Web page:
All You Need to Know About Alternative Dispute Resolution
How an Out-of-Court Settlement Process Works
Alternative Dispute Resolution (ADR) is the process for settling disputes outside a courtroom. Generally, parties choose ADR because it provides faster, more affordable, and less stressful resolutions than going through a court case does. While ADR does not apply in criminal cases, it can provide aid to individuals, groups, or businesses seeking action from another party.
Alternative Dispute Resolution can take one of four formats: negotiation, mediation, collaborative law, or arbitration. Let’s take a look at each type.
Usually the first attempt to solve a dispute, negotiation involves a discussion between parties or their representatives without a third-party present. Many people are familiar with negotiation because we all negotiate with spouses, partners, family members, and friends as a regular part of everyday life. ADR negotiation is built on the same principles.
Negotiation includes four basic components:
- It is voluntary. Parties can choose to participate or not and can select any representative to speak on their behalf.
- It is flexible. The parties involved determine what is or is not negotiable.
- It is confidential. No one has to know the outcome unless both parties agree to reveal it.
- It is non-adjudicative. No third party gets involved in settling the matter.
Negotiation is often a fast and inexpensive way to solve a dispute. However, when the two parties involved are of unequal power, negotiation may conclude with the stronger party having gained an unfair advantage over the weaker ones.
In a collaborative law approach, the parties involved hire attorneys to represent their interests, but the case does not go to court. Instead, each party signs a contract detailing the rules of negotiation and then proceeds to work their way through their differences. Collaborative law processes often involve non-legal professionals such as financial experts, psychologists, or social workers as part of the negotiations.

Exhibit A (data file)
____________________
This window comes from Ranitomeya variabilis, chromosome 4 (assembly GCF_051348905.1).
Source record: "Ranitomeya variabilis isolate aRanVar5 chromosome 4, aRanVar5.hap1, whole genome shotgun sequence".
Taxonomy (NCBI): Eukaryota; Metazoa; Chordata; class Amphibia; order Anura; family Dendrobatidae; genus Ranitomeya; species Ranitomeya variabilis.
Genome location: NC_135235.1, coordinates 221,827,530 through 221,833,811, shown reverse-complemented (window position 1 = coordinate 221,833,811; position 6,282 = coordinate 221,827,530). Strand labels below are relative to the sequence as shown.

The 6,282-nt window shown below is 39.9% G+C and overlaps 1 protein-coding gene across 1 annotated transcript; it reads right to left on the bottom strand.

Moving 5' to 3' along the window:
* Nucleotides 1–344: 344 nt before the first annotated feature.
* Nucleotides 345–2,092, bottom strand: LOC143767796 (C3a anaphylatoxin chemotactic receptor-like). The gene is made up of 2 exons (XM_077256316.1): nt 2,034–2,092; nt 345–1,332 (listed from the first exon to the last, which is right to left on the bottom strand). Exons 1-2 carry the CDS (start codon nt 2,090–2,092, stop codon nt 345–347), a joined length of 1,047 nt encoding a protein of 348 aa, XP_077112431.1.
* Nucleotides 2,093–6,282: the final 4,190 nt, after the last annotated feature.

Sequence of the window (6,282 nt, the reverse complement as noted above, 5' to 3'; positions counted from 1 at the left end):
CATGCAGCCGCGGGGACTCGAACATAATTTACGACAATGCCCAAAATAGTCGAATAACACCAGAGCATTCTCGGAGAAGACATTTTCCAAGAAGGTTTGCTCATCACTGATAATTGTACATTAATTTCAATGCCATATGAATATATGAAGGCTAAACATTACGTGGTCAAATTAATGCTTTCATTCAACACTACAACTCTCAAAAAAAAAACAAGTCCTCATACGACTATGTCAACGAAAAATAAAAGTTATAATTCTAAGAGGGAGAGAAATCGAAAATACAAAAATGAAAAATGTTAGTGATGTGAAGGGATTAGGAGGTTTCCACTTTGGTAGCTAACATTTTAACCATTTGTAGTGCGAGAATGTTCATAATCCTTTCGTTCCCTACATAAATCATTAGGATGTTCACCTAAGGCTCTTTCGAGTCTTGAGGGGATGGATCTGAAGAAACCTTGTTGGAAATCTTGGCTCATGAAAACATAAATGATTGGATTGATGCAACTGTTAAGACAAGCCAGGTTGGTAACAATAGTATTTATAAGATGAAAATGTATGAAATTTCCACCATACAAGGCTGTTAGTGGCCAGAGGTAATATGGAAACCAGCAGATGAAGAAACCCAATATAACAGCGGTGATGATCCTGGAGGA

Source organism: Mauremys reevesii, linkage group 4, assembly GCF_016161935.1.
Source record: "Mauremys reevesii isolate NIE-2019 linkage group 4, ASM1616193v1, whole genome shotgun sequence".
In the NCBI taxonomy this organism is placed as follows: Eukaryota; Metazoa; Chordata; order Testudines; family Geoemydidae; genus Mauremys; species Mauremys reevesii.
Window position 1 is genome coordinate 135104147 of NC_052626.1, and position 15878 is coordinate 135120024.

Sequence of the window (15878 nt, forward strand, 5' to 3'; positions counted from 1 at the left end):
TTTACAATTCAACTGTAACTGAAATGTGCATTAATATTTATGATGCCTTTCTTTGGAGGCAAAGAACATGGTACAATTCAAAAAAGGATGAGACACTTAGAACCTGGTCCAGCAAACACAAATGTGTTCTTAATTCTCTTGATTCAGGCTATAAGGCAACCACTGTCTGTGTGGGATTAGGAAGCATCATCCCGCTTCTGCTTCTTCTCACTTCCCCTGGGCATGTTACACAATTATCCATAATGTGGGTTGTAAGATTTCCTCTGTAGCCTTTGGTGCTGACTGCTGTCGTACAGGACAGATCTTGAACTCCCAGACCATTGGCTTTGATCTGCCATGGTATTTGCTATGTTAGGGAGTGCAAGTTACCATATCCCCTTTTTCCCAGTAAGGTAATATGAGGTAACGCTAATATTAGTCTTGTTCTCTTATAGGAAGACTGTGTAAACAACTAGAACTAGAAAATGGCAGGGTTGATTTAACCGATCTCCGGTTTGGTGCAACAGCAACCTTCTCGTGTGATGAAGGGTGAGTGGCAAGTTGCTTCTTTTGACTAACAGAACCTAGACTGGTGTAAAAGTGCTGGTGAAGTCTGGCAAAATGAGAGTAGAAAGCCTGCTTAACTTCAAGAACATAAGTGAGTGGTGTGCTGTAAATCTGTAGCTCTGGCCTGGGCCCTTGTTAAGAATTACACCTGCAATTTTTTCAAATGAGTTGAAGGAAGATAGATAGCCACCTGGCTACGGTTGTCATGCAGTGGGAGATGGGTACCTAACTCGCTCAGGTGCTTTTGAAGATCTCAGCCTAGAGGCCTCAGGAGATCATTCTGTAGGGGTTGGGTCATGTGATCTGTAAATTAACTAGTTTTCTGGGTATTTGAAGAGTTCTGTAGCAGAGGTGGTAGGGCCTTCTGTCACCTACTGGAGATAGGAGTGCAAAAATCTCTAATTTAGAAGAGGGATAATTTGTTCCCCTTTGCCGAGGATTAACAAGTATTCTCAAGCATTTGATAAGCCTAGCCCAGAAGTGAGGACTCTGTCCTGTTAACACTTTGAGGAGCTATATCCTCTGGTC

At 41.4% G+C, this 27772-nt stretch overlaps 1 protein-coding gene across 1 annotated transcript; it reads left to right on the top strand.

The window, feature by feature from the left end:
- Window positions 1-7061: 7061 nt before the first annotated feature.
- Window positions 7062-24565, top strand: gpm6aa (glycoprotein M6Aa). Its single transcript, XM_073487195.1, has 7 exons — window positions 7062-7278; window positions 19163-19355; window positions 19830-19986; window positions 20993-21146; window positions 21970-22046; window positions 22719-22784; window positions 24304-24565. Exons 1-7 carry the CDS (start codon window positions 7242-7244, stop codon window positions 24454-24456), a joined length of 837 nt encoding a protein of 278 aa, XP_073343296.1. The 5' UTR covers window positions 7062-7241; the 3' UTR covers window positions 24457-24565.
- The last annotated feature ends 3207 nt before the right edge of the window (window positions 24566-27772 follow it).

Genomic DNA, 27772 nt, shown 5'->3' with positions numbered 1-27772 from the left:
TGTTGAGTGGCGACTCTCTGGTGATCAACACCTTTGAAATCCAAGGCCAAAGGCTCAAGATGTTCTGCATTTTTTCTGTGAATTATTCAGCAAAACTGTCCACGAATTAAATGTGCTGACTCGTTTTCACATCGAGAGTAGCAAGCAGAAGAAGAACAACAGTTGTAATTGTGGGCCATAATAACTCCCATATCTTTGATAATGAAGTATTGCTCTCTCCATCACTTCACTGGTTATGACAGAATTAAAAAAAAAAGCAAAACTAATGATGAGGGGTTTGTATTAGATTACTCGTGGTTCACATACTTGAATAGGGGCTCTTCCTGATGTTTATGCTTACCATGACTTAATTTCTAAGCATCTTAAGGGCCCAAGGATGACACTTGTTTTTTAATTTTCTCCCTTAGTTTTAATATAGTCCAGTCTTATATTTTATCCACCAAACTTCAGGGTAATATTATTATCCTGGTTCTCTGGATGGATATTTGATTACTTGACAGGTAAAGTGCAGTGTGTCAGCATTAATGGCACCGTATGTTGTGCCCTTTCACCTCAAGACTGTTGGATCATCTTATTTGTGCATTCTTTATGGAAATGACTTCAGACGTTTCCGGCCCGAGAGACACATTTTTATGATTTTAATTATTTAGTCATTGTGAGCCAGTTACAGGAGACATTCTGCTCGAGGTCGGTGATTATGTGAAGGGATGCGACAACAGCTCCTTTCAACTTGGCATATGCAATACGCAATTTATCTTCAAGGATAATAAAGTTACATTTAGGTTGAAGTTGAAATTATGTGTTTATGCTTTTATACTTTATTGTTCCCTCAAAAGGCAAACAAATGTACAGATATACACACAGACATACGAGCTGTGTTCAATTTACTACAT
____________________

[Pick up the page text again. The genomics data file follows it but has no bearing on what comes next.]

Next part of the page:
Most collaborative law disputes facilitate divorces. In general, this approach helps the two parties in a divorce proceeding better protect their emotions, their children, and their budgets when deciding to terminate their marriages.
Mediation is one of the most popular forms of Alternative Dispute Resolution. In this form, a neutral third party called a mediator meets with each party to help them solve the conflict. Each state sets its own rules for who may serve as a mediator. But all mediators are trained professionals. Usually they are former judges or attorneys with specific backgrounds and education in mediation.
Mediators can arrange meetings between parties, offer neutral space for discussions, give advice, set guidelines, and provide the structure necessary to negotiate a settlement. They do not, however, impose solutions on the parties like a judge or jury can do.
Less formal than litigation, mediation provides a non-binding solution. Hence, parties agree to attend mediation, but they do not have to agree to any proposed solution. They may escalate the dispute to arbitration or litigation if mediation does not offer an acceptable conclusion.
The most formal approach to Alternative Dispute Resolution, arbitration requires the disputing parties to bring their case before an arbiter. Each side presents their case to the arbiter as they would in court, and the arbiter makes a decision the way a judge would.
Arbitration involves more rules and procedures than any other form of ADR. Unlike a court, though, these rules and procedures are not usually set by federal or state law. Instead, the disputing parties agree upon issues such as what evidence will be allowed. This would also include a timeline for the process, and how detailed the arbiter’s judgment should be.
Arbitration can involve a binding or non-binding resolution. In a binding resolution, the arbiter’s decision stands like a judge’s decision would in court. On the other hand, in a non-binding resolution, the parties are free to accept or reject the decision.
In most states, arbiters must meet certain legal and professional criteria to qualify for their jobs.
Dispute Resolution Clause
A dispute resolution clause is a clause within an agreement that determines how disputes between the two parties will be mediated. Many businesses and corporations prefer to work through arbitration or mediation instead of going to court, and consequently, they build that preference into their contracts.
The attorneys at Pabian & Russel hold extensive experience in negotiation, mediation, and dispute resolution. To learn more about how our attorneys can help you create a dispute resolution clause or solve a dispute between businesses or regarding probate, contact us today! Read more about probate litigation at Pabian & Russell.